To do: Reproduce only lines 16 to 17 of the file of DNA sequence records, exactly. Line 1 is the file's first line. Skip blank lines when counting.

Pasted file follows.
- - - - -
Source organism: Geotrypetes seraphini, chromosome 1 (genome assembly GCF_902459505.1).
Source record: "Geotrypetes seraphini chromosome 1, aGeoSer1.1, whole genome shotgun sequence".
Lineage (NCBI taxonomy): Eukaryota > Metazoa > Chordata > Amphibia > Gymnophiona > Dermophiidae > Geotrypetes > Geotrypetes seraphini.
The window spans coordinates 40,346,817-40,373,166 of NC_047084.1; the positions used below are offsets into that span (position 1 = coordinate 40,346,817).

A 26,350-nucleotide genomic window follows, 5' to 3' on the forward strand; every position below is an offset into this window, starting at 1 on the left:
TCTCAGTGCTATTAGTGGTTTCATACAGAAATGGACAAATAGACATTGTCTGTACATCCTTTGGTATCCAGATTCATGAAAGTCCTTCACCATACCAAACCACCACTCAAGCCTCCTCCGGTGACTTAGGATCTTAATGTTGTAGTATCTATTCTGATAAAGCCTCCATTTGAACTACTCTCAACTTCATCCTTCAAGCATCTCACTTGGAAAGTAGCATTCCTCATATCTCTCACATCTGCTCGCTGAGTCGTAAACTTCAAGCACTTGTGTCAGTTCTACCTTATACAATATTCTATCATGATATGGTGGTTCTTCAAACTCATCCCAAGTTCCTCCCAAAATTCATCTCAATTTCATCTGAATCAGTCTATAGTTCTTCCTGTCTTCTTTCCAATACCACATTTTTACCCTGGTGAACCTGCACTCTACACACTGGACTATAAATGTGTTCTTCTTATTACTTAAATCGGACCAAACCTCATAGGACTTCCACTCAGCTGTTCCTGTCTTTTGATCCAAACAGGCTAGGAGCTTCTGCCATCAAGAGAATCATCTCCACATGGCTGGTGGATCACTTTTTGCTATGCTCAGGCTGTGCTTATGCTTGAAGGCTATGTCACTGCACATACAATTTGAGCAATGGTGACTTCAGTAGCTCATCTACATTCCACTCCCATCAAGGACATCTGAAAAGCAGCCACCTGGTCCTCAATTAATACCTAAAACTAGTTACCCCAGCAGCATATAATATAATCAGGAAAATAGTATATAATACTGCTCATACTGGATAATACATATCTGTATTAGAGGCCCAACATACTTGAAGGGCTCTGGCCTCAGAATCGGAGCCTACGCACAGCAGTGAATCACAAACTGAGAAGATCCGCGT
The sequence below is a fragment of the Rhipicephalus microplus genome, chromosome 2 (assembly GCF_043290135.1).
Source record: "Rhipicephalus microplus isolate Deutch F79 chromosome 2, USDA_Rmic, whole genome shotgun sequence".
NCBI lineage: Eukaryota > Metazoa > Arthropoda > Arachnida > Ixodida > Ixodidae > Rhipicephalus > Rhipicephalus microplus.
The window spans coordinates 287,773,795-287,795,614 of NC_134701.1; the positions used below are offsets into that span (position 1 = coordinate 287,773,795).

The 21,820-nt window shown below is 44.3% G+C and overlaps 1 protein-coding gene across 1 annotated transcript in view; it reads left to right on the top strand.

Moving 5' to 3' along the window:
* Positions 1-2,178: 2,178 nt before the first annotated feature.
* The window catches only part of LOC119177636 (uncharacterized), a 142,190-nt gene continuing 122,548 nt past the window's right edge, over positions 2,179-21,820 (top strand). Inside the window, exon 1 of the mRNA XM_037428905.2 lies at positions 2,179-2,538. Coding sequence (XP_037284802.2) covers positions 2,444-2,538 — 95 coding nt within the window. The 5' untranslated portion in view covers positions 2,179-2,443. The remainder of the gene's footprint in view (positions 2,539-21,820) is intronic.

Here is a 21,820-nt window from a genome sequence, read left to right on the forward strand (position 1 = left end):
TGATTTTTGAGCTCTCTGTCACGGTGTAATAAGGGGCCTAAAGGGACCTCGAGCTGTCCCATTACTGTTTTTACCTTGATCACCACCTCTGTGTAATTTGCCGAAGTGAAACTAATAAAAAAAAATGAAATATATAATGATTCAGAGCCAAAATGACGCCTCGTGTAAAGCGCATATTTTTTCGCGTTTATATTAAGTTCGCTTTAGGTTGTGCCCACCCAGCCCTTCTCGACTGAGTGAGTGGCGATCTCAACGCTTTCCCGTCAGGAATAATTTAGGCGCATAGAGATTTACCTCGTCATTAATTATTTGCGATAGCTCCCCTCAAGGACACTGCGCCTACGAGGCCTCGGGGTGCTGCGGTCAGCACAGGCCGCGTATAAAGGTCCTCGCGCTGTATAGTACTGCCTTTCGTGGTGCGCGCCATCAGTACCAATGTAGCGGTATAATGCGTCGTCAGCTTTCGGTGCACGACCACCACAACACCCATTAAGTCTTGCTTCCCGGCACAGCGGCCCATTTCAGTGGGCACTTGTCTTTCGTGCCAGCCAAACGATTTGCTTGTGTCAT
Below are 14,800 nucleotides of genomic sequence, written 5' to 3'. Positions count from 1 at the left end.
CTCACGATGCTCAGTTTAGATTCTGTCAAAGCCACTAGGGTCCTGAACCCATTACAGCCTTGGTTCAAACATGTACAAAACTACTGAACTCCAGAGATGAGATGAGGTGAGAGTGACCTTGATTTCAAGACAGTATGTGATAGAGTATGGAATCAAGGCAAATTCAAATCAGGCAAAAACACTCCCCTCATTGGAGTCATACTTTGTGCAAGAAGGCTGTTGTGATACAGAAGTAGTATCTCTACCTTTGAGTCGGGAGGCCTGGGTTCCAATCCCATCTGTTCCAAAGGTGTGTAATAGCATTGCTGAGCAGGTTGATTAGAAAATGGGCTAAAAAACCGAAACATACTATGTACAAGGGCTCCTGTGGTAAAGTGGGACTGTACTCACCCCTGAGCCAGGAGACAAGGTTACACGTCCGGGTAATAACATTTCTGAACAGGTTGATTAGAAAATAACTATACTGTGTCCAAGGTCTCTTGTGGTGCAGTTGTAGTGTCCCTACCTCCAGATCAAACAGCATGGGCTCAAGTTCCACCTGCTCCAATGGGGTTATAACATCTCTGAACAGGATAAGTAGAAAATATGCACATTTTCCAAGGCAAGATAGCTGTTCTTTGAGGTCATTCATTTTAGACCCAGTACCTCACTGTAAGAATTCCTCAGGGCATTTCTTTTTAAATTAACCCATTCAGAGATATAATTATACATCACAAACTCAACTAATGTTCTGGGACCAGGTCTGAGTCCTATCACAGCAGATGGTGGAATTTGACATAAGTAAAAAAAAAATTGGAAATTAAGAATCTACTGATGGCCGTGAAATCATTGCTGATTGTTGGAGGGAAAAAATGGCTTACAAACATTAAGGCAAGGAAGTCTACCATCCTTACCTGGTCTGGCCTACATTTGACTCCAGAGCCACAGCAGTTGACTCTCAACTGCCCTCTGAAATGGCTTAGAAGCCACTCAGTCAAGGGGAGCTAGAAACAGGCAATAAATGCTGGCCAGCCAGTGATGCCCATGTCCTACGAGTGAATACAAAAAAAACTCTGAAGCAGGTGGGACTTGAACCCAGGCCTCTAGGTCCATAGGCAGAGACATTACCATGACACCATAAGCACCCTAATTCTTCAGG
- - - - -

TGATTTTTGAGCTCTCTGTCACGGTGTAATAAGGGGCCTAAAGGGACCTCGAGCTGTCCCATTACTGTTTTTACCTTGATCACCACCTCTGTGTAATTTGCCGAAGTGAAACTAATAAAAAAAAATGAAATATATAATGATTCAGAGCCAAAATGACGCCTCGTGTAAAGCGCATATTTTTTCGCGTTTATATTAAGTTCGCTTTAGGTTGTGCCCACCCAGCCCTTCTCGACTGAGTGAGTGGCGATCTCAACGCTTTCCCGTCAGGAATAATTTAGGCGCATAGAGATTTACCTCGTCATTAATTATTTGCGATAGCTCCCCTCAAGGACACTGCGCCTACGAGGCCTCGGGGTGCTGCGGTCAGCACAGGCCGCGTATAAAGGTCCTCGCGCTGTATAGTACTGCCTTTCGTGGTGCGCGCCATCAGTACCAATGTAGCGGTATAATGCGTCGTCAGCTTTCGGTGCACGACCACCACAACACCCATTAAGTCTTGCTTCCCGGCACAGCGGCCCATTTCAGTGGGCACTTGTCTTTCGTGCCAGCCAAACGATTTGCTTGTGTCAT
Below are 14,800 nucleotides of genomic sequence, written 5' to 3'. Positions count from 1 at the left end.